"Rogue One" is not simply the title of the latest Star War film due out this week. It's also a dead-on accurate description of the institution being suggested as the go-to source to fund President-elect Trump's $1 trillion proposal to repair, modernize and expand our nation's infrastructure. The institutional Rogue, Darth Vader, Death Star or Dark Side (take your pick among Star Wars metaphors) that some are seriously suggesting to provide the stimulus to our economy are super duper big banking corporations directly responsible for the financial implosion a few years ago, instead of We the People and our public power to create debt-free and interest-free money to meet our basic needs.
There's no debate on the following:
- Our roads, bridges, water and sewer systems, public transit systems, schools and other basic physical public structures are rapidly crumbling,
- Bi-partisan political will exists to address infrastructure needs across the country, and,
- President-elect Trump and his advisors, specifically Treasury Secretary nominee Steven Mnuchin and chief advisor Stephen Bannon say they are open to exploring literally all solutions to fund the program over 10 years -- an approach described by Bannon as "We're just going to throw it up against the wall and see if it sticks."
Many claim, including the prestigious American Society of Civil Engineers, that $3.6 trillion (as estimated in 2013) is needed by 2020 to serious address our infrastructure needs. Whatever the amount, the question of how it's going to be paid for is central.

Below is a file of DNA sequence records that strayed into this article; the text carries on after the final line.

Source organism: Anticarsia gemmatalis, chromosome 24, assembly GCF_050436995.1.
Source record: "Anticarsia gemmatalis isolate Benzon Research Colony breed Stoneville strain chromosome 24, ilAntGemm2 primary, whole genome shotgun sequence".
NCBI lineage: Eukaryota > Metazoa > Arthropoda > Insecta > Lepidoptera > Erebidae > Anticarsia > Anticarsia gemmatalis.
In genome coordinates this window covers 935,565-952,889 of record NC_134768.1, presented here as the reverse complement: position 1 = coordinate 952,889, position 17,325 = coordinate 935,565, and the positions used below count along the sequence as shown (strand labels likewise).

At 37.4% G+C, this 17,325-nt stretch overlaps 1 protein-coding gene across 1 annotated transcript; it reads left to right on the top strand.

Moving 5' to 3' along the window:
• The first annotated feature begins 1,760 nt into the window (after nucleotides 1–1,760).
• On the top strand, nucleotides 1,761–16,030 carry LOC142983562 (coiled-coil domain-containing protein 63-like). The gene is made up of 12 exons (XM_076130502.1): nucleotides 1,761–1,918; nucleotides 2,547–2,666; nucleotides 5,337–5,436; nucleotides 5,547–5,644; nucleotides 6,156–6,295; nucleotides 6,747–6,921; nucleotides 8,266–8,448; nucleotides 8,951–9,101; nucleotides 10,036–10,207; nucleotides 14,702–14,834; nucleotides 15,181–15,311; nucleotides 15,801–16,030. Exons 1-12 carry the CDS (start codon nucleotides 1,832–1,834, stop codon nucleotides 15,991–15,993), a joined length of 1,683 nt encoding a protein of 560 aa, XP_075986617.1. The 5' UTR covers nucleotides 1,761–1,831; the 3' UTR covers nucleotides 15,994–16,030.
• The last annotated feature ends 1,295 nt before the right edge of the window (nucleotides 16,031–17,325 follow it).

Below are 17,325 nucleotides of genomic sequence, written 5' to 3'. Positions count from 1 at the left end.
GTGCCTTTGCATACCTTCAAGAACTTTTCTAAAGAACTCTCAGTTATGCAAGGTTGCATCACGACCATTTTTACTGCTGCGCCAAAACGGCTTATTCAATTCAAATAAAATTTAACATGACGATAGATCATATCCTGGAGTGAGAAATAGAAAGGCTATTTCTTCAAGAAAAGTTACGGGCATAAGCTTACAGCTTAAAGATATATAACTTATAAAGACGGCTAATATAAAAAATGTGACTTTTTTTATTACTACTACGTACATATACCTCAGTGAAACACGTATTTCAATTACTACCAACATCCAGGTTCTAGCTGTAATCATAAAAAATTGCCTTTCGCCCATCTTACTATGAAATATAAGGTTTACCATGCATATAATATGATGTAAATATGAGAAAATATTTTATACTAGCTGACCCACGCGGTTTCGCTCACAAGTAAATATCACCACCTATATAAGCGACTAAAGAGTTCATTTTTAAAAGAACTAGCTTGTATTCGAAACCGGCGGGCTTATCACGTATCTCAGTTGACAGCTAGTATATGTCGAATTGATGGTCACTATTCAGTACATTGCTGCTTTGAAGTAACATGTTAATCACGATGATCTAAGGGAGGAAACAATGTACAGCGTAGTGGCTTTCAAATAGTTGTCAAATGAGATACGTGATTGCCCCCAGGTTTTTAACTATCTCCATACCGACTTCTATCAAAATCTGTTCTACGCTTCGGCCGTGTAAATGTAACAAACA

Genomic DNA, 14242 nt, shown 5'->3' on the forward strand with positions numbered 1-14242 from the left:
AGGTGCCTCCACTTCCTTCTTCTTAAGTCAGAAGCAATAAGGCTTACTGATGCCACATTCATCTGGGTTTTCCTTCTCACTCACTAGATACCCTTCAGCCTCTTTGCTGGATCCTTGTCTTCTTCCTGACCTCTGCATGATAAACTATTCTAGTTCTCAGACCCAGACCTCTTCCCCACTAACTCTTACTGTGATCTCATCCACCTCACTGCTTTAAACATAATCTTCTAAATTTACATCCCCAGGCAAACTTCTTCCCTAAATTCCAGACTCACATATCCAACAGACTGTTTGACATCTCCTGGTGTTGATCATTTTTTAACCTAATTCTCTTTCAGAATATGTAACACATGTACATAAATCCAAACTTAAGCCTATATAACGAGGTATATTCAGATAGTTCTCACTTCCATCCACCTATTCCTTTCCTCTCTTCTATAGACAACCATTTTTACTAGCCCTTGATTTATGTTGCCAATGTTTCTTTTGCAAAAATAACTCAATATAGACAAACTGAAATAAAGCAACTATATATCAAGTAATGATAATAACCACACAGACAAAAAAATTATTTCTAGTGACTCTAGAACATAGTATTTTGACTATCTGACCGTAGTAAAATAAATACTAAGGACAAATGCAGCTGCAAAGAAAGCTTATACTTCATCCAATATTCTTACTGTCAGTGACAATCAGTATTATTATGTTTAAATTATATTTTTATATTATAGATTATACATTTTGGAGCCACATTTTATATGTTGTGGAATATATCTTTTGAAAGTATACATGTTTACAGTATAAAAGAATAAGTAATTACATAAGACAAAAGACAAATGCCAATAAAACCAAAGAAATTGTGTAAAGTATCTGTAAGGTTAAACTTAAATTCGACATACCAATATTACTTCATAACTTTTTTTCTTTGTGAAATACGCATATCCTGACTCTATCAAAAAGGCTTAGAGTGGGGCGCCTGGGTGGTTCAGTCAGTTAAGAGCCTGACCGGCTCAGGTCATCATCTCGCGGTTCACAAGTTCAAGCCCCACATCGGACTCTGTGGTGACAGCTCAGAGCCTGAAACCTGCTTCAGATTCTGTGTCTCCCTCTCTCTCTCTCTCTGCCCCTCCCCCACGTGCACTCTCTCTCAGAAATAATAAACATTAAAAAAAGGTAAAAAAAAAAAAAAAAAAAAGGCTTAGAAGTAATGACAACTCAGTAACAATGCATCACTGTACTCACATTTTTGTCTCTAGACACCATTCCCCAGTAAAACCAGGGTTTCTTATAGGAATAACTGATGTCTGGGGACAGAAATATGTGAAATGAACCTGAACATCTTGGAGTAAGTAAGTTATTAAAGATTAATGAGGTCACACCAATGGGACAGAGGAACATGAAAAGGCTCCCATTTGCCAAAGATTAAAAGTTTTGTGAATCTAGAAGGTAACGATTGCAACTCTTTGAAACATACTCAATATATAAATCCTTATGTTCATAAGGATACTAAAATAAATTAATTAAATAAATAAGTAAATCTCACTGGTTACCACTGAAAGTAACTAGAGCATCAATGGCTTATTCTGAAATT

No one supports raising taxes. This is a political non-starter.
Several of Trump's economic advisors proposed several months ago providing tax credits to private investors. This and other ideas fall into the category of Public-Private Partnerships, which have a demonstrated history of being ineffective and expensive.
Ellen Brown in a recent article commenting on Trump's infrastructure plan correctly asserts, "net new spending requires net new money." There simply isn't enough money in the current money or monetary system to fund even $1 trillion without taking it from somewhere else and, thus, causing economic pain -- a "robbing Peter to pay Paul" dilemma.
The question is who, or what, should create the needed new money? That would be money created "out of this air," which is how most new money in our society is created -- not simply by printing paper notes, but by crediting a sum to a borrower in their account by computer key strokes (97% of our nation's money is created in this way).
The U.S. Constitution allows for the public creation of money. President Lincoln took this very step to pay for the Civil War. Several hundred prominent economists urged the same strategy in their "Chicago Plan" during the 1930's to President Roosevelt as a means to stimulate the economy out of the depression/recession (sound familiar?).
A more up-to-date and complete version of the Chicago Plan was introduced twice in Congress over the last few years -- the National Emergency Employment Defense (NEED) Act, which has three critical and inter-related components:
- Making the Federal Reserve a public agency and no longer influenced by banking corporations,
- Ending the ability of banks to create money "out of thin air" -- only able to lend what they have in their vault or able to borrow (called "fractional reserve lending"),
- Empowering the federal government as affirmed in Article I of the U.S. Constitution to create and distribute U.S. money -- specifically several trillion dollars to repair, modernize and expand our nation's physical and human infrastructure, which would result in the employment of millions of people and paid with interest- and debt-free money.